Mysteries - memories
Fiona Cullen - Skowroński
1984-1986 Assistant Director of Studies British
Council Centre w Katowicach

Memories of the Częstochowa courses 1984-1986

by Fiona Cullen

I landed in Warsaw one evening in October 1984. I was driven by a British Council driver to my British hosts' house. My hosts were going out for the evening. So I phoned the only person I knew in Poland: Violetta, a Bulgarian married to Antoni, who was Polish. (I'd met Violetta on an Albanian language course in Prishtina in Kosova in the summer.) Antoni drove over to get me. I didn't know he used his whole month's petrol ration to do this. As we drove in the dark, he pointed out a block of flats where the whole block had agreed that they would only switch on the lights in the flats that would form a letter S. Antoni and I joined Violetta in a queue snaking down a long pavement. I was given a lighted candle and a hymn sheet. I couldn't speak or read Polish. Violetta explained in Serbian that Fr Jerzy Popieluszko had been buried that day in the churchyard of the church outside which we were queuing. I didn't know anything about him. But by the end of the evening he had become one of my heroes.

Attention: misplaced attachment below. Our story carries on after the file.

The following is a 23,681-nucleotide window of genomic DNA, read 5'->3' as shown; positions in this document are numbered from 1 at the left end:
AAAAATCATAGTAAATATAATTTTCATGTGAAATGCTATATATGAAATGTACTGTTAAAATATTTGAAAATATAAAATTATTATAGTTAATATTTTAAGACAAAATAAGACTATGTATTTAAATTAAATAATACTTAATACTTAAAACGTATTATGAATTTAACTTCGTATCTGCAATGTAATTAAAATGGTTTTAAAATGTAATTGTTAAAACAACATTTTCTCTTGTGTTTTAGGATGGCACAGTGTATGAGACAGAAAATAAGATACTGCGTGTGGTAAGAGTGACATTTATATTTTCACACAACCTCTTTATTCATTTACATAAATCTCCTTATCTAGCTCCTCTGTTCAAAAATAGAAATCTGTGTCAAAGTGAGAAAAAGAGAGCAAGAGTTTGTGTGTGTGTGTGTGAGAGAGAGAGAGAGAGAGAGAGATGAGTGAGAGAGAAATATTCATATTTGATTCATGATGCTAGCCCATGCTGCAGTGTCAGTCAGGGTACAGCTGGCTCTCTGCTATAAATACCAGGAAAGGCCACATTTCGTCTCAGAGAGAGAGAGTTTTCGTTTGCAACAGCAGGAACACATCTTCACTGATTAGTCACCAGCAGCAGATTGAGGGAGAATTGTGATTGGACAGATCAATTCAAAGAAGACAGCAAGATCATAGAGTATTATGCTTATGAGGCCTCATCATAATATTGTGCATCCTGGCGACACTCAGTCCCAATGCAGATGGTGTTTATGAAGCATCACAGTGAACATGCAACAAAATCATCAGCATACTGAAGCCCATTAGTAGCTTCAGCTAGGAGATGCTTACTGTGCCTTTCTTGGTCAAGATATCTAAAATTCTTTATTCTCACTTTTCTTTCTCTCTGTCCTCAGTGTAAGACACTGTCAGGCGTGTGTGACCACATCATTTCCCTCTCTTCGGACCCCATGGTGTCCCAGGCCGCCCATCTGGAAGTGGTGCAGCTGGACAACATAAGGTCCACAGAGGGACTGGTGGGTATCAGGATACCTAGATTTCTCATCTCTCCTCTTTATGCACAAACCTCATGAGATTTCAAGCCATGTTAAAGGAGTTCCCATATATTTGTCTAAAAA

We prayed at the freshly-dug grave and then went to drink to Fr Popieluszko in a cafe in the rebuilt Old City. We drank Soviet champagne. I'd never had such a bubbly drink before. I loved it.

Then we went back to Violetta and Antoni's flat. It was on Aleje Jerozolimskie, the street where the British Council was. Violetta and Antoni's friends were at the flat. One was a photographer. He gave me a photo of Fr Popieluszko comforting a mother at the grave of her murdered son. Antoni translated his friends' Polish into English for me, and Violetta translated some of the conversation into Serbian. Antoni drove me back to my hosts. In the morning, we had Kellogg's cornflakes with UHT milk from England. Then we went to the British Council office. There was nothing for me to do until lunchtime, so I walked along to Violetta's flat. She gave me a second breakfast: dark rye bread with unsalted butter and white cheese (Twarog) and huge delicious tomatoes. We poured thick cream from a milk jug into our coffee.

I went back to the British Council and my hosts took me for a burger and chips at an Amercian club. Then I picked up my bags and train ticket. I got on the train from Warsaw Central. It took a few hours to get to Katowice. Once I got there, my working life began. And it was wonderful. I started by teaching on the residential courses run by Tony Clarke for academic staff of the University of Silesia. Then Tony asked me to run the courses for the staff of the Technical University of Czestochowa.

I recruited teachers to join me. The ones who came with most often were Gwen Procter and Grazyna Soszynska. Henryka Rabenda would rent a venue and a coach and we would travel from Czestochowa to the venue - in Zloty Potok or Poraj, for example - with our course participants. The venues were warm and comfortable and the food was great.